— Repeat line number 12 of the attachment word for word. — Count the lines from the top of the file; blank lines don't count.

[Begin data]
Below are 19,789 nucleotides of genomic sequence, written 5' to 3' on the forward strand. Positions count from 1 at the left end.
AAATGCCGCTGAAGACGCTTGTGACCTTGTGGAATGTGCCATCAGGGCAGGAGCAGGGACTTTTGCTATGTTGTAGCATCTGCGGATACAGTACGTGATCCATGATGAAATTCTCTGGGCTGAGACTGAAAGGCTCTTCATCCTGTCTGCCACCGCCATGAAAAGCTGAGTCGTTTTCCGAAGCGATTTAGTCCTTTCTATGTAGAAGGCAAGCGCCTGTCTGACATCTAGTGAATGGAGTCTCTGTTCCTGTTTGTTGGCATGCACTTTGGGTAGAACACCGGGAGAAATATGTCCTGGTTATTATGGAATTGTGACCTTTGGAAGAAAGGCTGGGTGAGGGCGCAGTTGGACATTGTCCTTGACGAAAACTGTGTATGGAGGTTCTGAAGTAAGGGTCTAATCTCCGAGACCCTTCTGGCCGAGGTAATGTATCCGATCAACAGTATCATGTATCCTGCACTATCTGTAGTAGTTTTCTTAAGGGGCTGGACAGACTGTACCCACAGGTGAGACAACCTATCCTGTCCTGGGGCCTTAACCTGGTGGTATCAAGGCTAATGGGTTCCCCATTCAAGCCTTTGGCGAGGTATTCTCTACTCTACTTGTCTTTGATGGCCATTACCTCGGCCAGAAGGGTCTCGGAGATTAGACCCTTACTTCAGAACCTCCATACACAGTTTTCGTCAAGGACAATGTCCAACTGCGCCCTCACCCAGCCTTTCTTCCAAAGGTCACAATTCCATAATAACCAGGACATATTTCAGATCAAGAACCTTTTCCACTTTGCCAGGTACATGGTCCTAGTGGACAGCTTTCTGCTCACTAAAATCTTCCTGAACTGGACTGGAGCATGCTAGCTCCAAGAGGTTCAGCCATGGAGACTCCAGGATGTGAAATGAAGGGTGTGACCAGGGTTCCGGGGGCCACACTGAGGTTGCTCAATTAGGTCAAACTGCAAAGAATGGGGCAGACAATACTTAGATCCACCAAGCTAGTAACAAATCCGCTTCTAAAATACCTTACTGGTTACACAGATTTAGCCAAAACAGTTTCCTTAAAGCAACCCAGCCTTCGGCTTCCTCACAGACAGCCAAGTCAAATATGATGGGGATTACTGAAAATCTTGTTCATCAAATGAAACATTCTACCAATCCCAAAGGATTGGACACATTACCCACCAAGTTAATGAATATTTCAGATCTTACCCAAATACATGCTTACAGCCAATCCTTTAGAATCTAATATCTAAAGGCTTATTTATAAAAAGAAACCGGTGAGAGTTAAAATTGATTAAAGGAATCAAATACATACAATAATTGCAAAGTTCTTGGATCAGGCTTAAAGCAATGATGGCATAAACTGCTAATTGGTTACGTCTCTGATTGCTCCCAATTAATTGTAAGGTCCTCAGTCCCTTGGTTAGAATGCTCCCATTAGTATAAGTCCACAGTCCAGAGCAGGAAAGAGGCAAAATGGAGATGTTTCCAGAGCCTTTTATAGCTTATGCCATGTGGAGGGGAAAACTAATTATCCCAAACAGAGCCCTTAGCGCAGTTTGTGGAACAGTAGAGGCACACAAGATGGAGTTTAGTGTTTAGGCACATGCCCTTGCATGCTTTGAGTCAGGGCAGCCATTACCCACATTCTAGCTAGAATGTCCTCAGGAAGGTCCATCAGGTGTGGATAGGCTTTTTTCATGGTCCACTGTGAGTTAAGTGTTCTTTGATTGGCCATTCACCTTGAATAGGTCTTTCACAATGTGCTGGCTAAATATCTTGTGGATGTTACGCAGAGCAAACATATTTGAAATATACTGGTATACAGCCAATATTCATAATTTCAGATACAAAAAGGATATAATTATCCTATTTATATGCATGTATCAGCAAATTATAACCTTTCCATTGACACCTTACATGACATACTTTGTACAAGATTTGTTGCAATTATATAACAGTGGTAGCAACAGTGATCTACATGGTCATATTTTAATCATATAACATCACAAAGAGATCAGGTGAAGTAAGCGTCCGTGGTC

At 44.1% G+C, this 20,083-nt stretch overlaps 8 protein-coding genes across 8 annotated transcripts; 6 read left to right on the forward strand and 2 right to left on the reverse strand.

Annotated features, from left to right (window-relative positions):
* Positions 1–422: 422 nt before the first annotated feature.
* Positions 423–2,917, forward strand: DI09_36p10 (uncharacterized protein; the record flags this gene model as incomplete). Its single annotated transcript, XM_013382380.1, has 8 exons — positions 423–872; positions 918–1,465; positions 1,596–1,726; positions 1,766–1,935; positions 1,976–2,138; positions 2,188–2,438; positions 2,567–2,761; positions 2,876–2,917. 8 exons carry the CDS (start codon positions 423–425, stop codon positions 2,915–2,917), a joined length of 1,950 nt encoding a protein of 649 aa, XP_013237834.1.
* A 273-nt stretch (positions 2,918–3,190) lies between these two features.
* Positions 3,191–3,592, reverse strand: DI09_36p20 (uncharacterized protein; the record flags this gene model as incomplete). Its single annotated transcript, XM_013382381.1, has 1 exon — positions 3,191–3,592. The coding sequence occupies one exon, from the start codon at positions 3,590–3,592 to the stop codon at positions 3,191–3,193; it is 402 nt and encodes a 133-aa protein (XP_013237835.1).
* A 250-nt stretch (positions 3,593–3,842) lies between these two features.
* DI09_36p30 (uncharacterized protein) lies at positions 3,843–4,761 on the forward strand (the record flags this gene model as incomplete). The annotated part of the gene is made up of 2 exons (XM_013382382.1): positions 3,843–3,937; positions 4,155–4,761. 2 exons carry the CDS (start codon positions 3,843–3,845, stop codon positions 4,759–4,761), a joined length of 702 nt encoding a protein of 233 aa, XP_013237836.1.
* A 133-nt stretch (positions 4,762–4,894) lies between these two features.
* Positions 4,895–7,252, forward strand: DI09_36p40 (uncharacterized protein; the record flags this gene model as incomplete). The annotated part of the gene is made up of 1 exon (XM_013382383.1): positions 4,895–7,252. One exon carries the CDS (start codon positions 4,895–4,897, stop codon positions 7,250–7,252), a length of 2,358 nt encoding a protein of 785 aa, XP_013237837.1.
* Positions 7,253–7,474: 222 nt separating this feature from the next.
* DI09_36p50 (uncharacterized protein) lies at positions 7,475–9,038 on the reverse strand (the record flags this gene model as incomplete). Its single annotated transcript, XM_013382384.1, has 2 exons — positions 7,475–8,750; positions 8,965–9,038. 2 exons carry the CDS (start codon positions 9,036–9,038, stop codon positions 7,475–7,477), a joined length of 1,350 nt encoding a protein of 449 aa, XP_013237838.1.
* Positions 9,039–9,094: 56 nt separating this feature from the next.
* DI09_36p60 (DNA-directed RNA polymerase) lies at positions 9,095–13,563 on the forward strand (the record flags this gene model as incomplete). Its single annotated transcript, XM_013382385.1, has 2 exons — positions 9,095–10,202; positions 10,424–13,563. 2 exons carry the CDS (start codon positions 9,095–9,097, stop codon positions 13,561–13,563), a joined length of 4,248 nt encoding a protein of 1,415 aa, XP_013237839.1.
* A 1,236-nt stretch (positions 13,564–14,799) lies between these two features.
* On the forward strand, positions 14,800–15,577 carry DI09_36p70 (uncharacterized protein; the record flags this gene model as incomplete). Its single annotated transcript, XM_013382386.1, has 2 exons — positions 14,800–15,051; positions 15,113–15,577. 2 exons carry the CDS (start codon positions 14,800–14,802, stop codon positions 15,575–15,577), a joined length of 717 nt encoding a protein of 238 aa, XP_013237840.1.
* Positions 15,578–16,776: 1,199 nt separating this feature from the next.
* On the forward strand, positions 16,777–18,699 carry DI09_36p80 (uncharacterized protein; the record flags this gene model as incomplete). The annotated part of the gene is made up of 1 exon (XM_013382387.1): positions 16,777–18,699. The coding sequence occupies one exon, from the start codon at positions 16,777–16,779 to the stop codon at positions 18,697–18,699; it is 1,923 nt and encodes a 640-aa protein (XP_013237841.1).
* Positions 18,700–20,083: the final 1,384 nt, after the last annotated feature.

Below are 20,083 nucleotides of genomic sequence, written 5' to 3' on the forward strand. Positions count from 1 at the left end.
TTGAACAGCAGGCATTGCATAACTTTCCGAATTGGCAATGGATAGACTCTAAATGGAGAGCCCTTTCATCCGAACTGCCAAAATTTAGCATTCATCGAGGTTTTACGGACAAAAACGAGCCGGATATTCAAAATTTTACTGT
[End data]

* Positions 4,895–7,252, forward strand: DI09_36p40 (uncharacterized protein; the record flags this gene model as incomplete). The annotated part of the gene is made up of 1 exon (XM_013382383.1): positions 4,895–7,252. One exon carries the CDS (start codon positions 4,895–4,897, stop codon positions 7,250–7,252), a length of 2,358 nt encoding a protein of 785 aa, XP_013237837.1.